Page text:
INFO

Phone: 805-756-2511
Fax:     805-756-6525
counseling@calpoly.edu

8:30 AM - 4:45 PM | M-F
Building 27

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How to Help a Friend

 

  1. Show you care:  

    This will be different for each of you.  Maybe it's saying hi as you pass one another in the hall, or surprising them with a favorite snack or playlist.  Check in with those you care about, share memes or videos, or have an impromptu dance party – all of these little things can demonstrate that you care about your friends.  And, when a friend, roommate or partner comes to you to share something vulnerable, make welcoming space for them to share by listening, reflecting their emotions, and not judging what they are saying.  

  2. Ask open ended questions: 

     It can be hard to get started in these conversations, or to take a conversation deeper.  Asking questions like "how are your classes going" or "what was the peak and the pit of your week?" can begin real conversations and provide an opportunity for them to share with you their thoughts, feelings, and successes, as well as the harder topics or struggles.  It's okay too, to ask directly – how are you doing?  Or I'm worried about you, are you doing okay?

  3. Notice changes in patterns or behaviors: 

    If your friend is typically open and talkative, notice if they become more closed off or uninterested in talking.  If your friend typically enjoys learning or engaging in labs, notice if they're not going to class regularly.  These at times subtle changes in behavior may be cues to what's going on in your friend's emotional life.  Check in with them about the changes, use your observations as  starting point.  Share directly and honestly about your concern and your care for them. Try not to project emotions on to them, but ask what they are feeling or if things have changed for them.  Ask how you can support them.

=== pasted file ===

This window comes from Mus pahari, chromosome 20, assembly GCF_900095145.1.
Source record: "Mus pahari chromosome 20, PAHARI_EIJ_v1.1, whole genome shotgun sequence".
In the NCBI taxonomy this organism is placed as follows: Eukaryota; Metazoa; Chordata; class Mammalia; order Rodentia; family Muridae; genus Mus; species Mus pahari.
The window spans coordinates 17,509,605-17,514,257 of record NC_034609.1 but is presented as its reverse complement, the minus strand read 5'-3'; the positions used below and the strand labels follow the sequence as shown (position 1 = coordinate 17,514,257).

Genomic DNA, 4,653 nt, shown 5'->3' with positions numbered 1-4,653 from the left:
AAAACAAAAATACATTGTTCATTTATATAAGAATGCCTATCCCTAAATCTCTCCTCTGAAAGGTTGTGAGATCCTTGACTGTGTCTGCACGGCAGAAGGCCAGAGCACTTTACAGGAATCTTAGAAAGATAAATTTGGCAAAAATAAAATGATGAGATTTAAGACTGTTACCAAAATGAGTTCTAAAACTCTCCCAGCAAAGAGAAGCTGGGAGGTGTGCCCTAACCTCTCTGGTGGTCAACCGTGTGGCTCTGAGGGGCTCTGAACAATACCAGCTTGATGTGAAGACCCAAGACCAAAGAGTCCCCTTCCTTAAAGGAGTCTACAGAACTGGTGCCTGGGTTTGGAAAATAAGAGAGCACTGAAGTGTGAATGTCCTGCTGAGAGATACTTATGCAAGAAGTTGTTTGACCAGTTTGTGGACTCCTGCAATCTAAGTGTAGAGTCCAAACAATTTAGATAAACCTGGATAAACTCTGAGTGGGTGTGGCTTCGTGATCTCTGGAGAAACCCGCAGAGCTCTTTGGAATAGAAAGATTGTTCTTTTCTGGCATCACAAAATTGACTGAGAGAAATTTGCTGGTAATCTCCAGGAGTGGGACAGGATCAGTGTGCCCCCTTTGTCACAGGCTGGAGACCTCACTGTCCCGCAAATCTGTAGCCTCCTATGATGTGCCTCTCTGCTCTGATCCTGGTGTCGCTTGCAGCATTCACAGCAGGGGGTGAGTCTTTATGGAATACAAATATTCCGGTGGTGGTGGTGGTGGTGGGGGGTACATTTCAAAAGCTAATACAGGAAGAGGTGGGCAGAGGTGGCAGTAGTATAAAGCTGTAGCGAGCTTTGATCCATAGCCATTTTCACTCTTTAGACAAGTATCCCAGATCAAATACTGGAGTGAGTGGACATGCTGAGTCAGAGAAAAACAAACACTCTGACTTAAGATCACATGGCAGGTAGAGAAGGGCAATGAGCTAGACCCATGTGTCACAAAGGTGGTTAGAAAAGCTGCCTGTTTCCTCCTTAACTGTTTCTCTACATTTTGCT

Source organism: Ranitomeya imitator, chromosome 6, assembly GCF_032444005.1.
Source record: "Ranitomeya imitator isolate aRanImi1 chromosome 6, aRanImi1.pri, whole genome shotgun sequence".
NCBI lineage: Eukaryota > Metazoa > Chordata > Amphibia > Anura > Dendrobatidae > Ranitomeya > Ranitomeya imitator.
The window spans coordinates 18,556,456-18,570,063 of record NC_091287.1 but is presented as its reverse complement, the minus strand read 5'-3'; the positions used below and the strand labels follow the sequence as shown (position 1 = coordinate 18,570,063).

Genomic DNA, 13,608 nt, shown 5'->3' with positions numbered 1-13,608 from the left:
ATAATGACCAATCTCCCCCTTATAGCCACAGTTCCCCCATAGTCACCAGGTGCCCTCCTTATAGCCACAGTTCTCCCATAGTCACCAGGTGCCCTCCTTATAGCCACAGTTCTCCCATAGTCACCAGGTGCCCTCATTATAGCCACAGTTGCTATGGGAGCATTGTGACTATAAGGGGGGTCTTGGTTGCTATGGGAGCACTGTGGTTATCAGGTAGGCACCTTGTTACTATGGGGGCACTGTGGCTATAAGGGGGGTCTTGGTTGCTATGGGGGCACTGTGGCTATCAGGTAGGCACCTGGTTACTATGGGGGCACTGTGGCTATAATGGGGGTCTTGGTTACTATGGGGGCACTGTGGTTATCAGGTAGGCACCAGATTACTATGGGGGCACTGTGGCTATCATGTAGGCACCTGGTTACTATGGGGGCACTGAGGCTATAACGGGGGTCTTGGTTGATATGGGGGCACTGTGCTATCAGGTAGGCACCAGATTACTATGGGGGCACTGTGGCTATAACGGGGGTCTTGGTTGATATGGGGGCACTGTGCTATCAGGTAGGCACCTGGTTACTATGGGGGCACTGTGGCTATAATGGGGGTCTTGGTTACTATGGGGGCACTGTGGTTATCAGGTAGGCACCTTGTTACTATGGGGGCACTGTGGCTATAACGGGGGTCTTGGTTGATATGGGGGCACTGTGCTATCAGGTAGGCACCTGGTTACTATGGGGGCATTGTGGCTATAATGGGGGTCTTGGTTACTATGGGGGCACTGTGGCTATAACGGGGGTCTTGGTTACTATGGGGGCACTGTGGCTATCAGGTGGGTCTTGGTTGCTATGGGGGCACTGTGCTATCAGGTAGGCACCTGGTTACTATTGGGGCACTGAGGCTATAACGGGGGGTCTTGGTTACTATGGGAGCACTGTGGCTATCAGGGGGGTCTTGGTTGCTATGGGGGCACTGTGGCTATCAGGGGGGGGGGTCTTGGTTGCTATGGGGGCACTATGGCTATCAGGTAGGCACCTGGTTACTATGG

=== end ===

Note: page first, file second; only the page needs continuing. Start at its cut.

4. Keep in touch: 

    After sharing personal information, your friend may feel relieved or embarrassed, or unsure of how to act around you.  Thank them for sharing, and offer to help get them connected to other resources on campus or at home.  You can also decide together how they can let you know when they need space, support, or conversation in the future – open the door for more meaningful conversations, and find opportunities to share about yourself with them as well.  Mutual friendships are often the most satisfying for both people. 

  5. Consult when you're feeling stuck: 

    Reach out to us if you're noticing concerning behaviors or patterns.  At Counseling Services, we're here to support you – whether it's about you or about another student, so feel free to talk with us about what's going on - you can call 805-756-2511 any time of day.  We can't provide any information about a particular student's treatment or use of services here due to confidentiality rules, but we can receive information from you, consult with you about your next steps, and get you connected to the support you need as a friend, roommate, or partner. 

 

Learn More: 

See Something, Say Something, Do Something 

 

Local Resources: 

CONTACT 

PHONE              

Campus Police 

(805) 756-2281 or 
911 on campus 

Campus Police Non-Emergency 

(805) 756-2222 

Safer 

(805) 545-8888 

Dean of Students 

(805) 756-0327

Central Coast Hotline 

(800) 783-0607

SLO County Mental Health 

(805) 781-4700 

 

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